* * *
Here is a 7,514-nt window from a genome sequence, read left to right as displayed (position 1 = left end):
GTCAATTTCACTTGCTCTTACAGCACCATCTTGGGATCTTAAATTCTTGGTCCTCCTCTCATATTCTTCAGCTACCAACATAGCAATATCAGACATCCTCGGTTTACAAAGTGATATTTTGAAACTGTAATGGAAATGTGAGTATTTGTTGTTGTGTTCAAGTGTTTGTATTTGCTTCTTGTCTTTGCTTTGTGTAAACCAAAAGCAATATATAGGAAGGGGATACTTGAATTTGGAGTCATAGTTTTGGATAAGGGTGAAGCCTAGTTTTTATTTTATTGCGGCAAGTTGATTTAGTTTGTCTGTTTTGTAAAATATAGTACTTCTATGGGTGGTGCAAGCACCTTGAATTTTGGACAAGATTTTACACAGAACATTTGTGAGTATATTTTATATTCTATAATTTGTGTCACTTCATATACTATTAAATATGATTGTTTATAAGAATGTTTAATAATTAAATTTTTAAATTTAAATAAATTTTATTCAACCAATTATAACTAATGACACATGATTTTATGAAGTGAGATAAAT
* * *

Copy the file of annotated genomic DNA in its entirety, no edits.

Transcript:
Here is a 7,514-nt window from a genome sequence, read left to right as displayed (position 1 = left end):
GTCAATTTCACTTGCTCTTACAGCACCATCTTGGGATCTTAAATTCTTGGTCCTCCTCTCATATTCTTCAGCTACCAACATAGCAATATCAGACATCCTCGGTTTACAAAGTGATATTTTGAAACTGTAATGGAAATGTGAGTATTTGTTGTTGTGTTCAAGTGTTTGTATTTGCTTCTTGTCTTTGCTTTGTGTAAACCAAAAGCAATATATAGGAAGGGGATACTTGAATTTGGAGTCATAGTTTTGGATAAGGGTGAAGCCTAGTTTTTATTTTATTGCGGCAAGTTGATTTAGTTTGTCTGTTTTGTAAAATATAGTACTTCTATGGGTGGTGCAAGCACCTTGAATTTTGGACAAGATTTTACACAGAACATTTGTGAGTATATTTTATATTCTATAATTTGTGTCACTTCATATACTATTAAATATGATTGTTTATAAGAATGTTTAATAATTAAATTTTTAAATTTAAATAAATTTTATTCAACCAATTATAACTAATGACACATGATTTTATGAAGTGAGATAAAT